House of X/Powers of X Reprints House of X #1-6 & Powers of X #1-6 Written by Jonathan Hickman Art by Pepe Larraz and R.B. Silva
Forty-four years ago, writer Chris Claremont was tasked with reviving the middling X-Men title for Marvel. Compared to books like Spider-Man, Fantastic Four, and Captain America, X-Men was never a marquee hit for the company. Its characters were often operating in their own mutant pocket within the larger universe, occasionally being a part of the larger world. Claremont embraced the marginalization of mutants and expanded the mythos farther than it ever had been. At the end of his sixteen-year run on Uncanny X-Men, spinning off titles like Excalibur and New Mutants, Claremont left the book due to clashes with a new editorial staff. What remained was the template for what X-Men could be that every writer has clung to tightly since. The adherence to Claremont’s characterizations and plots have been so rigid that X-Men was a moribund franchise within Marvel for the last five years. Characters died only to be resurrected months later, and there never seemed to be real growth & change save for a small handful of heroes & villains. Then came Jonathan Hickman.
Spider-Man: Life Story (2019) Written by Chip Zdarsky Art by Mark Bagley
Peter Parker was fifteen years old when he was bitten by a radioactive spider. That was in 1962. Today it’s 2019, and he’s in his early thirties, finding some success in life but still rare in love. An expected conceit of comic book superheroes is that they will always age at a much slower rate than an average person. This allows writers to extend their lives. Superman has been around for 80 years, and in the last four has just become a parent through convoluted circumstances. Batman has been through five Robins yet is still mid-thirties at most while former Robin, Dick Grayson, is a mid-twenties Nightwing.
The Omega Men by Tom King (2015) The latter half of 2015 could be considered the Tom King period for me. I’ve consistently enjoyed almost everything he’s put out, even the stuff that seems to have a significant fan backlash. This 12 issue series for DC Comics takes the Omega Men concept (aliens united as the result of an oppressive force) and revamped it thirty years after its original conception. The Omega Men fight against The Citadel, an interplanetary corporation that uses the destruction of Krypton as a means to sell their services, stabilizing the cores of worlds. The rare metal needed to fix these planetary cores is only found in planets within the Vega System; thus, the inhabitants of those worlds have been enslaved, and in some circumstances, wiped out by genocide to ensure the resources can be harvested. The Omega Men kidnaps former Green Lantern Kyle Rayner so that they might have a witness to the atrocities done to their people and to see their retribution.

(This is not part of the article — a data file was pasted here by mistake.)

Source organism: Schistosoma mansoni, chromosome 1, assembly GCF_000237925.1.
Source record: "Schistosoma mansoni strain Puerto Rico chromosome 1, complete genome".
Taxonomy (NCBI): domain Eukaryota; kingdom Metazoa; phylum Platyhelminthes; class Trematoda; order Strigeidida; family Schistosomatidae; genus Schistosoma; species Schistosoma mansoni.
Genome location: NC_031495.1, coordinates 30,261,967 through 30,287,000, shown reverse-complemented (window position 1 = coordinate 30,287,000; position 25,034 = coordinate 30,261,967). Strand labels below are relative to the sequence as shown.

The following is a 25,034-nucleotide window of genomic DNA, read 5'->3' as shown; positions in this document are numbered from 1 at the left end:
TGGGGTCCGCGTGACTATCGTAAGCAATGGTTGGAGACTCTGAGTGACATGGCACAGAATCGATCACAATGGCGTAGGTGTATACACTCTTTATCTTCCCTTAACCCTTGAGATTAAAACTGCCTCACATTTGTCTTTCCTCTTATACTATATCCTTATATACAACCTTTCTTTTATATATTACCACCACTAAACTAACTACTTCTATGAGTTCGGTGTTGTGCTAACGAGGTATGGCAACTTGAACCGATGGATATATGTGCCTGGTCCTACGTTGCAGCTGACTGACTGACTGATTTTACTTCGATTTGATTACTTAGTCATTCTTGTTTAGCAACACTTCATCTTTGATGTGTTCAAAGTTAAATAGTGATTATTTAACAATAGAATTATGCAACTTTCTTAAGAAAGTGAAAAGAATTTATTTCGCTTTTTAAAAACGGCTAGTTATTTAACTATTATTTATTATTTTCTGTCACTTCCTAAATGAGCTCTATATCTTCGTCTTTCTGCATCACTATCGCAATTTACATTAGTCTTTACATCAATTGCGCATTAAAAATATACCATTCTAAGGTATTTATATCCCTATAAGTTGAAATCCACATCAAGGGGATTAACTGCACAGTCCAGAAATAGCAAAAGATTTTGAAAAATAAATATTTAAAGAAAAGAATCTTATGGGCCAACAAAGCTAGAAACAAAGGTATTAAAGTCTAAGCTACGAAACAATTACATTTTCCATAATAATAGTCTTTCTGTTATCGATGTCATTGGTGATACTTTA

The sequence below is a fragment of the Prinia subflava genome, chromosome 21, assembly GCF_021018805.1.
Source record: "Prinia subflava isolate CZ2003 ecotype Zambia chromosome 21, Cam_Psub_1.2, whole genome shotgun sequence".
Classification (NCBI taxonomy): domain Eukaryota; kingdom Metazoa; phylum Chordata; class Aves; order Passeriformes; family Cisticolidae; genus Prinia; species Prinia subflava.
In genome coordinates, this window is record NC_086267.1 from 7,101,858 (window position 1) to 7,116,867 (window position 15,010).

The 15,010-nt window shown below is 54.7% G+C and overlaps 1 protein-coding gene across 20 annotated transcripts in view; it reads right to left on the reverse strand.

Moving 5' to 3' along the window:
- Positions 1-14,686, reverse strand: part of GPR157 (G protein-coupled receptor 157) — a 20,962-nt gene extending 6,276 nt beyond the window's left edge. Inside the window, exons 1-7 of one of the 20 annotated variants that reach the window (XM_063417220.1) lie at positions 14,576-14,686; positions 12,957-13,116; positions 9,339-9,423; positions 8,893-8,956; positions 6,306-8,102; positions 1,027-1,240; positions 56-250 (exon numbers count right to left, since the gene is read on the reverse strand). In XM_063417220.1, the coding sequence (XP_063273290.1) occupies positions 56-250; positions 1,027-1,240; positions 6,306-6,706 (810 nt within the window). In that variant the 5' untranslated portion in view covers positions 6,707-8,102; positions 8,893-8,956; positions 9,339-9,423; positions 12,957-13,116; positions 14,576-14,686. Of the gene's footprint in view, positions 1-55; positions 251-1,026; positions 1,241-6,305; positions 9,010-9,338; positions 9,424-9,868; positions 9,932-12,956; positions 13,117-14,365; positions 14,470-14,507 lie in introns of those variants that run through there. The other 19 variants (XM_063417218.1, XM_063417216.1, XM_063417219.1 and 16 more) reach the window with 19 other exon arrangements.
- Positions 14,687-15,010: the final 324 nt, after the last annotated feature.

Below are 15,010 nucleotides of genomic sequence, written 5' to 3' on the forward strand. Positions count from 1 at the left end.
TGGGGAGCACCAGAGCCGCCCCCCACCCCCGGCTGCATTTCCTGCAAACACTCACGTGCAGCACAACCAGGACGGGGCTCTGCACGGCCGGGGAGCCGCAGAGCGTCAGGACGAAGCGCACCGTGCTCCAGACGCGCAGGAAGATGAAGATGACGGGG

These are the comic books that I enjoyed reading the most that were published in the last decade. You’ll definitely see some recurring authors and characters, signifying my personal bias. I know there are a ton of great books I haven’t read from this period and as time goes on I plan on reading some (look for a huge Image Comics read-through in early 2020). Please let me know of any titles not on my list as I may have not read them and always appreciate recommendations.